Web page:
MM04 Inle Lake
Inle Lakeis a freshwater lake located in the Nyaungshwe Township of Taunggyi District of Shan State, part of Shan Hills in Myanmar (Burma). It is the second largest lake in Myanmar with an estimated surface area of 44.9 square miles or 13.5 miles long and 7 miles wide (bigger than TH06 Bung Boraphet in Thailand) but up close it’s hard to tell where the lake finishes and the marshes start and one of the highest at an altitude of 2,900 feet (880 m).
During the dry season, the average water depth is 7 feet (2.1 m), with the deepest point being 12 feet (3.7 m), but during the rainy season this can increase by 5 feet (1.5 m). The watershed area for the lake lies to a large extent to the north and west of the lake. The lake drains through the Nam Pilu or Balu Chaung on its southern end.
Inle Lake ranks among Myanmar’s top five normal tourist attractions, also bird watcher need to come here for watching birds, which ensures that visitors come here in droves. The once-sleepy village of Nyaungshwe at the north end of the lake has grown into a bustling traveller centre.
Inle Lake Looking down over the lake from the Taunggyi road, Inle sits like a puddle on an enormous carpet of greenery. Dotted around the lake are the stilt-house villages and floating gardens of the Intha tribe.
Although the lake is not large, it contains a number of endemic species. Over twenty species of snails and nine species of fish are found nowhere else in the world. Some of these, like the Silver-blue Scaleless or Sawbwa barb, Cross-banded Dwarf Danio, and the Lake Inle danio, are of minor commercial importance for the aquarium trade. It hosts approximately 20,000 Brown-headed Gull, Black-headed Gull migratory in December to February, on this time you can enjoy them when you transfer by long boat, seagull will follow a boat waiting food from tourist.
Farming on the water is something the ingenious In-thar do well : they collect floating bunches of weeds, tether them to the lake bottom with bamboo poles and expand their length by patiently piling on silt and weeds. Thus they make floating vegetable beds that need not be watered, and besides could be towed away after removing the bamboo spikes. This hydroponics system of cultivating was devised by the In-thar centuries before modern science learned of its values.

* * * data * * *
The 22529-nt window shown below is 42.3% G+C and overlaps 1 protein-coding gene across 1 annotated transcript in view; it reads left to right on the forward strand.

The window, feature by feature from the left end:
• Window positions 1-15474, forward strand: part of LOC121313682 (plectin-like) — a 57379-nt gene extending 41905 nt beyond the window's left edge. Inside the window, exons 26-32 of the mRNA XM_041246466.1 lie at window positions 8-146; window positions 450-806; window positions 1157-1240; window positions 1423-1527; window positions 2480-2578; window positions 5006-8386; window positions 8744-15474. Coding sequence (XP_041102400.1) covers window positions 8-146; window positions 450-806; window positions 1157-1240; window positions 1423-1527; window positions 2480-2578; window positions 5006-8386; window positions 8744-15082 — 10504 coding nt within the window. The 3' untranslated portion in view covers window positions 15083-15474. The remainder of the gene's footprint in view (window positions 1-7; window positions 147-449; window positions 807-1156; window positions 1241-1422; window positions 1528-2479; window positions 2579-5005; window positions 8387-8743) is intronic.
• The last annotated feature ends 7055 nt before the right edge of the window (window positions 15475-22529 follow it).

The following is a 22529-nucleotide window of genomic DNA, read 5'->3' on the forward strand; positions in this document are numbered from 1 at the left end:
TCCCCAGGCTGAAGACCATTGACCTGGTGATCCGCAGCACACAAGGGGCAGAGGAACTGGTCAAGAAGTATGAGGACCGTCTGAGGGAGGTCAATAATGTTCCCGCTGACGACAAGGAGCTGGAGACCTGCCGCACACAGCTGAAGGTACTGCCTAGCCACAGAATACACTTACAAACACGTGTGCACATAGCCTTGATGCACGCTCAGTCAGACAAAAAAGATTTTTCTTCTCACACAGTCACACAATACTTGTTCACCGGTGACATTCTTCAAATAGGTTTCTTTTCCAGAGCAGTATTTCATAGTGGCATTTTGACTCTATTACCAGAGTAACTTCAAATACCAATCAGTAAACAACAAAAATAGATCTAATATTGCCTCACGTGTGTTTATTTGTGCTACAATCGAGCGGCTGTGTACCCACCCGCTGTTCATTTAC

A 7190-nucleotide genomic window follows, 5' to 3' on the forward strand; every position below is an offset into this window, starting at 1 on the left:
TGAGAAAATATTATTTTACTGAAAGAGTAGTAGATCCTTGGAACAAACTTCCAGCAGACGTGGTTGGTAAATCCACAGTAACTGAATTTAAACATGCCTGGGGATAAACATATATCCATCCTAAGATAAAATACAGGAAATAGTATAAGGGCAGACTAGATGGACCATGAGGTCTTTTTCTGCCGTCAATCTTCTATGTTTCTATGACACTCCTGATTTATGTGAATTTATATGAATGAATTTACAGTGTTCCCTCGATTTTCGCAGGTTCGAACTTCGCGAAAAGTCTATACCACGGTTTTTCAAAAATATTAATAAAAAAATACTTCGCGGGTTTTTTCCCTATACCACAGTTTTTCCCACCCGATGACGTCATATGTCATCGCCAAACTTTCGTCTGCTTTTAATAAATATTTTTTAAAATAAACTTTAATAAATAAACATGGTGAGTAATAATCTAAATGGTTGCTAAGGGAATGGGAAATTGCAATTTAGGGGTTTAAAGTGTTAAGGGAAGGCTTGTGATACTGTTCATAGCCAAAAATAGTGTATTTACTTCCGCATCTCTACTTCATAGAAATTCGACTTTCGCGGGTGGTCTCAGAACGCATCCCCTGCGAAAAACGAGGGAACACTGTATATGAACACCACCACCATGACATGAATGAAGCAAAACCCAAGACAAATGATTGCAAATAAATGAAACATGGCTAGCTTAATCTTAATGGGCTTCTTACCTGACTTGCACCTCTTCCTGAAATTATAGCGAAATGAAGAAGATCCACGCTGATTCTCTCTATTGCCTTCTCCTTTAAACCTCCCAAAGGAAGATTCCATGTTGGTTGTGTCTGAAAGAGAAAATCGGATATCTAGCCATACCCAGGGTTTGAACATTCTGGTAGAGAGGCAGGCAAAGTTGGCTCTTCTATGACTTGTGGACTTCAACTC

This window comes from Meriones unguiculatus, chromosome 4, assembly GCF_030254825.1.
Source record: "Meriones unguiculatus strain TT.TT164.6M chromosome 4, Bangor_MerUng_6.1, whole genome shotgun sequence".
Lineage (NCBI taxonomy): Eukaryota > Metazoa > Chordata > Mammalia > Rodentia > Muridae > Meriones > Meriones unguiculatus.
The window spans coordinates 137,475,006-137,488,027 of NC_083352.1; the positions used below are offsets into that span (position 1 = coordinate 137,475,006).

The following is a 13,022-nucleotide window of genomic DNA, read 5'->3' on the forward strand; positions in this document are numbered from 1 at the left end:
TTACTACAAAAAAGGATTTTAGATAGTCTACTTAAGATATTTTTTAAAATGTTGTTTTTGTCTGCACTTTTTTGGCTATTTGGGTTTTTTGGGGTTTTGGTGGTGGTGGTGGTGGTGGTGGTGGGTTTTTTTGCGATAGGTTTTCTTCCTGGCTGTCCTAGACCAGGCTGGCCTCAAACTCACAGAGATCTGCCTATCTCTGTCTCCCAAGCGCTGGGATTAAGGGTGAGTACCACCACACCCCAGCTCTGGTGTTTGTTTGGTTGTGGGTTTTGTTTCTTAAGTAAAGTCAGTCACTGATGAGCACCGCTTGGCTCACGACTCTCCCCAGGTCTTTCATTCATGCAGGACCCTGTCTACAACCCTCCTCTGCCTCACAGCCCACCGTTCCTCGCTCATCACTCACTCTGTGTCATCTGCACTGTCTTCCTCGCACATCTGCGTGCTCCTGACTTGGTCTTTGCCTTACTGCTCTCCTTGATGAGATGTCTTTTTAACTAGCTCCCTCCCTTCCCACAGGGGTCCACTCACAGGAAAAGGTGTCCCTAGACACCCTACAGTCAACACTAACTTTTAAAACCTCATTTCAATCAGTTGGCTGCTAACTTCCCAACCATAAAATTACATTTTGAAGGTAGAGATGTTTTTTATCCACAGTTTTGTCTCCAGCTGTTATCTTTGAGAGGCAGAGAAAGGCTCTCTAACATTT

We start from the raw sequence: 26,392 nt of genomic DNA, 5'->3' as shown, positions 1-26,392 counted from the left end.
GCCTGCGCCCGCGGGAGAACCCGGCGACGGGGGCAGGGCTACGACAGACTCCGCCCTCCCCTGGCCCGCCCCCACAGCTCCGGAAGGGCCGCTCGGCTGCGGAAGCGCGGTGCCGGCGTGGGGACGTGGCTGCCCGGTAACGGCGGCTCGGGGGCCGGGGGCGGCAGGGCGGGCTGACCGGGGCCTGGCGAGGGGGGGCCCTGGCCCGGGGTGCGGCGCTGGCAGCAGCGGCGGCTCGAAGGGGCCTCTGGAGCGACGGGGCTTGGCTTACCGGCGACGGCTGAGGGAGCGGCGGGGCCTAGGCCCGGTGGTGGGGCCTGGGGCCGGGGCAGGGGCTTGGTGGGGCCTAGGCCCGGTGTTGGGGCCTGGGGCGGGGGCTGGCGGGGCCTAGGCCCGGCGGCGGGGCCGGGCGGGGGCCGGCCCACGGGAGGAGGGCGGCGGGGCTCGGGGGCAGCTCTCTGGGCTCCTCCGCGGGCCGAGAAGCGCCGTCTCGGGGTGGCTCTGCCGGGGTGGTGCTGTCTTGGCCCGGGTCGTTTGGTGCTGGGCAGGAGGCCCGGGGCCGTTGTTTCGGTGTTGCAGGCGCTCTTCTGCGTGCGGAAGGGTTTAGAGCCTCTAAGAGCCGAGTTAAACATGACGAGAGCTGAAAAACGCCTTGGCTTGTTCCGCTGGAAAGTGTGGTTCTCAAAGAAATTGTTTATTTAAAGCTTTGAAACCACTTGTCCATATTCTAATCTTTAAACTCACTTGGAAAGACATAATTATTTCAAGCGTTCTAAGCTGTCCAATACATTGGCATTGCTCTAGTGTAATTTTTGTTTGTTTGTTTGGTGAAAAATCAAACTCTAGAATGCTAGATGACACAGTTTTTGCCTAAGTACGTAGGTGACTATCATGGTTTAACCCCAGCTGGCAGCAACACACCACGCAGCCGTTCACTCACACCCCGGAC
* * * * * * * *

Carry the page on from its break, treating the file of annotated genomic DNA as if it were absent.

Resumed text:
Boats are the main means of transport around the lake – birder tend to explore on motorized long-tail boats but most Intha people get around using traditional flat-bottomed skiffs propelled by a single wooden paddle. The Intha technique of leg rowing – where one leg is wrapped around the paddle to drive the blade through the water in a snake-like motion – is unique.
The waters cool the surrounding air considerably. A mist hangs over the lake before sunrise and during the morning, and evenings can be surprisingly cold. Birding start on early morning till 10:00 am. (peak time to birding in Inle Lake, after then birds hiding in the tall bush), and then guide bring you to sing seeing around the lake. After lunch turn back to resort or continues to bird watching till evening.
Note : Don't forget bring a coat to keep off the wind chill on boat tours around the lake.
Star bird for here is Jerdon’s Bushchat, Rufous-rumped Grass-Babbler, Chinese Grassbird, Collared Myna. For Bushchat it's striking small chat, in South east Asia for here is easy to see. For here is also a slim chance of finding that most elusive of Asian ducks Baer’s Pochard, Tuffed Duck, Northern Shoveler, Ferruginous Pochard and Bronze-Winged Jacana, Pheasant-tailed Jacana, Gray-headed Swamphen, Indian Pond Heron, Javan Pond Heron while islands of emergent vegetation can hold Citrine Wagtail, White Wagtail, Rosy Pipit, Chestnuts-Headed Munia, Glossy Ibis, Openbill Stork while around the lake edge Greater Spotted Eagles, Western and Eastern Marsh Harriers regularly hunt over the reed-beds where Striated Grassbirds, Chestnut-capped Babbler, Yellow-eyed Babbler, Oriental Reed-Warbler, Manchurian Bush-Warbler and more.
Birding a long the bank Floating farm
Jerdon's Buschat Chestnust-capped Babbler
Gray-headed Swamphen Cross-banded Dwarf Danio